MATT WILSON’S BIG HAPPY FAMILY: BEGINNING OF A MEMORY / WILSON: Score; Lester; Searchlight; Beginning of a Memory; Request Potato; How Ya Goin’?; Father of the Year; Getting Friendly; Orchids; No Outerwear; Potato Radio; Go Team Go!; 25 Years of Rootabagas; Feel the Sway; Schoolboy Thug; July Hymn. D’ANGELO: Andrew’s Ditty. WEBSTER: Wildwood Flower. RITCHIE: Endless Love / Terell Stafford, trumpet; Kirk Knuffke, cornet; Jeff Lederer, clarinet/alto sax/soprano sax; Joel Frahm, tenor sax/soprano sax; Andrew d’Angelo, alto sax/bass clarinet; Gary Versace, piano/organ/accordion; Larry Goldings, piano; Martin Wind, Paul Skivie, Yosuke Inoue, bass; Chris Lightcap, bass/el-bass; Matt Baltisaris, guitar/dobro; Matt Wilson, drums / Palmetto Records (no number, available at iTunes)
Sometimes it’s difficult to come to a new recording by a band that’s been around for several years, but which you’ve not heard before, and sometimes it doesn’t really matter. Yes, you’ve missed their earlier output and perhaps what they’re all about, but in a certain sense coming to their work fresh and without preconceptions can be enlightening, like discovering an iPhone (which I’ve never owned and don’t even know how they work) a decade or two after everyone else has had one.
Perhaps in this case it was a good idea anyway, because on this release, the first album Wilson made since his wife Felicia died of leukemia in 2014, he has reassembled all his previous bandmates from the Matt Wilson Quartet, Arts & Crafts and Christmas Tree-O (neither of which I’ve heard before, either). Judging from the style of both the compositions and the performances, Wilson’s group(s) seem to be an American version, so to speak, of the Willem Brueker Kollektief: highly eclectic in their combination of styles, some inside jazz, some outside jazz, a wide range of tempos and meters, and a very uninhibited feel to the whole enterprise.
Wilson proves that a creative band can take somewhat familiar materials, put them in a box, shake them up and pour them out as something both unfamiliar and clever. Every selection on this charming, sometimes humorous album strikes the ear gratefully. There are but a few rough edges to dispel listeners who don’t care much for squawking and squealing saxophones. In the end one comes away with tremendous admiration for these musicians’ abilities to just go with the flow and create interesting and diverse music, whether it be the asymmetric, edgy rhythms of Andrew d’Anglo’s Andrew’s Ditty (which does indeed contain a bit of outside playing) or the wistful, charming waltz of Wilson’s Beginning of a Memory. Flowers for Felicia is actually a medley of two pieces, Wilson’s Orchids and the old country classic Wildwood Flower, here played in an exquisitely beautiful manner by clarinetist Lederer at a surprisingly slow tempo. This track contains almost no improvisation through most of it save for pianist Goldings and another, almost sotto voce, solo by Wilson. Only at the five-minute mark does the band enter into a bit of collective improvisation, a style of jazz seldom indulged in by modern groups. It is a fairly straight reading, meant as a tribute to the leader’s late wife, and very touching in that respect.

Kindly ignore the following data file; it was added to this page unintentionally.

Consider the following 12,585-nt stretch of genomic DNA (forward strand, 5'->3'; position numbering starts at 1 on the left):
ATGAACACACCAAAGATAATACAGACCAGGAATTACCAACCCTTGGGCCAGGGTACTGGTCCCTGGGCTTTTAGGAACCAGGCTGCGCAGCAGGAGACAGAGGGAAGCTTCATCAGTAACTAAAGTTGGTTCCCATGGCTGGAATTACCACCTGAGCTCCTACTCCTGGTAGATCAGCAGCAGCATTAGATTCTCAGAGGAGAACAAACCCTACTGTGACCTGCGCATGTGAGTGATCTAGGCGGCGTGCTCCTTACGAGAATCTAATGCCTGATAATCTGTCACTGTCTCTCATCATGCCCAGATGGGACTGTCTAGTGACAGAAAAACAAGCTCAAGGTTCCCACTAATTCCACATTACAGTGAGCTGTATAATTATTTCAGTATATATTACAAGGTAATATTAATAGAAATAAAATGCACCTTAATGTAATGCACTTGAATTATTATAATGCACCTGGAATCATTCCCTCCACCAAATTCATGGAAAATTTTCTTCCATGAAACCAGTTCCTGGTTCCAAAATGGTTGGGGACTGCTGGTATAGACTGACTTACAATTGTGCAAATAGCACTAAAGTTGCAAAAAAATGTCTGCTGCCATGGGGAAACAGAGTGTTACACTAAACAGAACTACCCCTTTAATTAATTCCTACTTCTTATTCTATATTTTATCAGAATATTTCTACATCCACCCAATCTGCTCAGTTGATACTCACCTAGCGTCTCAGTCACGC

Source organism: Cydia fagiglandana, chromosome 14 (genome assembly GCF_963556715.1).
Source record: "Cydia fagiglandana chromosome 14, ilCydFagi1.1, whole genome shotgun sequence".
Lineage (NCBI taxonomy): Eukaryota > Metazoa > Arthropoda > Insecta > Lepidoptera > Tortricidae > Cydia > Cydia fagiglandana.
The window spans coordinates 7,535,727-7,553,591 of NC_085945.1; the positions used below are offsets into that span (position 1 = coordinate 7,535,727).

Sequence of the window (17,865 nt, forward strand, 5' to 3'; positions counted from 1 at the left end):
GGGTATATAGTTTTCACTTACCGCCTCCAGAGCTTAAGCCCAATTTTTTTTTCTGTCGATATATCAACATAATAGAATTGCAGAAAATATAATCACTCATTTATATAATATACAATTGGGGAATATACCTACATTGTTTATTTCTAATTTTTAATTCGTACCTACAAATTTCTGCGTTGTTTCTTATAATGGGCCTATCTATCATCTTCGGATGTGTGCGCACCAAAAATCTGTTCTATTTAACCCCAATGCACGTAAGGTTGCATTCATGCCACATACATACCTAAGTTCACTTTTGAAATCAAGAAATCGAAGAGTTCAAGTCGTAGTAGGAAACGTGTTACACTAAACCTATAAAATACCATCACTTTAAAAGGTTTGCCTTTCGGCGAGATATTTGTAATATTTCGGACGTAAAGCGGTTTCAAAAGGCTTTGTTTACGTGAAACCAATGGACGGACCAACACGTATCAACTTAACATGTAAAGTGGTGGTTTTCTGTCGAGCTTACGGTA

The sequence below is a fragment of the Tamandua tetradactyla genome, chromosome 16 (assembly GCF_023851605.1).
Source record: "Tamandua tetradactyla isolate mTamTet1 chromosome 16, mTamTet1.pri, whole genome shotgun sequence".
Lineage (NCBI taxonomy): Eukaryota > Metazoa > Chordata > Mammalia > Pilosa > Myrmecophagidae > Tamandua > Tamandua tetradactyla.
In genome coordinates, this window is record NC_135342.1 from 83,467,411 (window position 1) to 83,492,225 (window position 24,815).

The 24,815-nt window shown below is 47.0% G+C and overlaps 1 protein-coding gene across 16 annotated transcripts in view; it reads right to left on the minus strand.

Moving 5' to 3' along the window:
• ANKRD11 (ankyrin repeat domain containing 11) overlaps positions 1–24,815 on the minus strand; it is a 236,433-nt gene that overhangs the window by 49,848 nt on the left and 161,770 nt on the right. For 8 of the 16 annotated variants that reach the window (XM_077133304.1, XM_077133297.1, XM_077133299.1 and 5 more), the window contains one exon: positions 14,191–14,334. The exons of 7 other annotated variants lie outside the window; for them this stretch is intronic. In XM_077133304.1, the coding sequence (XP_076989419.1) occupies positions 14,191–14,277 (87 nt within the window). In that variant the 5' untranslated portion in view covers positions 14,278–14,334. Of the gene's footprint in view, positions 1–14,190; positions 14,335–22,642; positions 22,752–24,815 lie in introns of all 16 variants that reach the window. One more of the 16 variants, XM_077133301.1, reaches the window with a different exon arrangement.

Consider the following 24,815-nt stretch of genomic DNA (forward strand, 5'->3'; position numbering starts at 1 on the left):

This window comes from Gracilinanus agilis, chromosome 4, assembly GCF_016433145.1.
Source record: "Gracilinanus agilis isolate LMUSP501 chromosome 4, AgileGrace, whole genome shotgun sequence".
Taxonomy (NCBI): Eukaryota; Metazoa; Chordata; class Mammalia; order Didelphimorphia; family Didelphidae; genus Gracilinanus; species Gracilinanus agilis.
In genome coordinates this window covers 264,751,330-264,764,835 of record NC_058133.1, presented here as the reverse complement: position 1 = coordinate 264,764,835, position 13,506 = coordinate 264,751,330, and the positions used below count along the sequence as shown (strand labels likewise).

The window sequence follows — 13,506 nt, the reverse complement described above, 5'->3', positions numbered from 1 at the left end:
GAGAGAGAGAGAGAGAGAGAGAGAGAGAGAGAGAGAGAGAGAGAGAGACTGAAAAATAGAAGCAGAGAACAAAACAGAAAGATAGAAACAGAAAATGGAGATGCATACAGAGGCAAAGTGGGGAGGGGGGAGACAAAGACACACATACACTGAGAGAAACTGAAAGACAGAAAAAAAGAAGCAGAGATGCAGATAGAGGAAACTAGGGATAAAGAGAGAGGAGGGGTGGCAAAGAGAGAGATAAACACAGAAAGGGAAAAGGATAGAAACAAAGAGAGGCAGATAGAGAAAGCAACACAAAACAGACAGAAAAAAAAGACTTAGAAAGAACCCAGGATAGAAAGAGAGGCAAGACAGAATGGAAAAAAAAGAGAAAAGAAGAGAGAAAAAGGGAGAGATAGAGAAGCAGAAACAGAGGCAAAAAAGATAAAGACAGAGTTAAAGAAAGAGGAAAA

But for that one really touching moment, however, this session is joyous and full of surprises. Wilson said that his wife really loved those numbers where the band played “pretty nutty,” and that sense of puckish humor informs a good portion of the album, particularly this performance of Schoolboy Thug. The press release accompanying this release states that none of the arrangements were written, although I suspect that there may have been lead sheets handed out. Apparently, these musicians’ familiarity with Wilson and his style was so complete that he could just let them play and not worry about the quality of the results.
Some of the pieces here are quite catchy, particularly No Outerwear which sounded to me like a contrafact of some earlier tunes (the opening sounds like the chords of Bye Bye Blues, the other melody has been running through my head, but alas, no title has yet surfaced). The album’s opener, Score, and Potato Radio are really no more than sound effects apparently piped in from a radio playing somewhere—more sound gags. The opening of the medley of Go Team / Endless Love is by far one of the wackiest pieces on the record, essentially outside playing by one of the tenor saxes in front of some out-of-tempo drumming by Wilson and shouts of “Go team!” and “Touchdown!” (We even hear a snippet of “Go Wisconsin,” as if the other references to football mania weren’t enough.) By contrast the second half, Lionel Ritchie’s Endless Love, is played as a slow and tender pizzicato bass solo that simply wanders off into the sunset. 25 Years of Rootabagas sounds suspiciously like an old-timey C&W tune, only jazzed up (and played on the accordion!) while Feel the Sway features bowed bass over two pizzicato basses in a semi-soul-jazz type of piece. The aforementioned Schoolboy Thug most definitely has a Willem Brueker feel about it, complete with screaming trumpet and odd, asymmetric breaks.
We end with the calm, quiet lyricism of July Hymn, a piece seemingly compiled of ideas from old Christian hymnals mixed with a bit of tongue-in-cheek jazzing. Here I was particularly impressed by the improvised interplay of trumpeter Stafford and cornetist Knuffke, who really make the tune work. Once again, and for the final time, we simply ride off into the sunset.
Beginning of a Memory is an excellent album. I’m sure that for Wilson, the project was very personal and perhaps somewhat cathartic, but I think his late wife would find it to be a fair representative of her husband’s musical personality: serious, quirky, tender and rambunctious. I certainly liked it.
— © 2016 Lynn René Bayley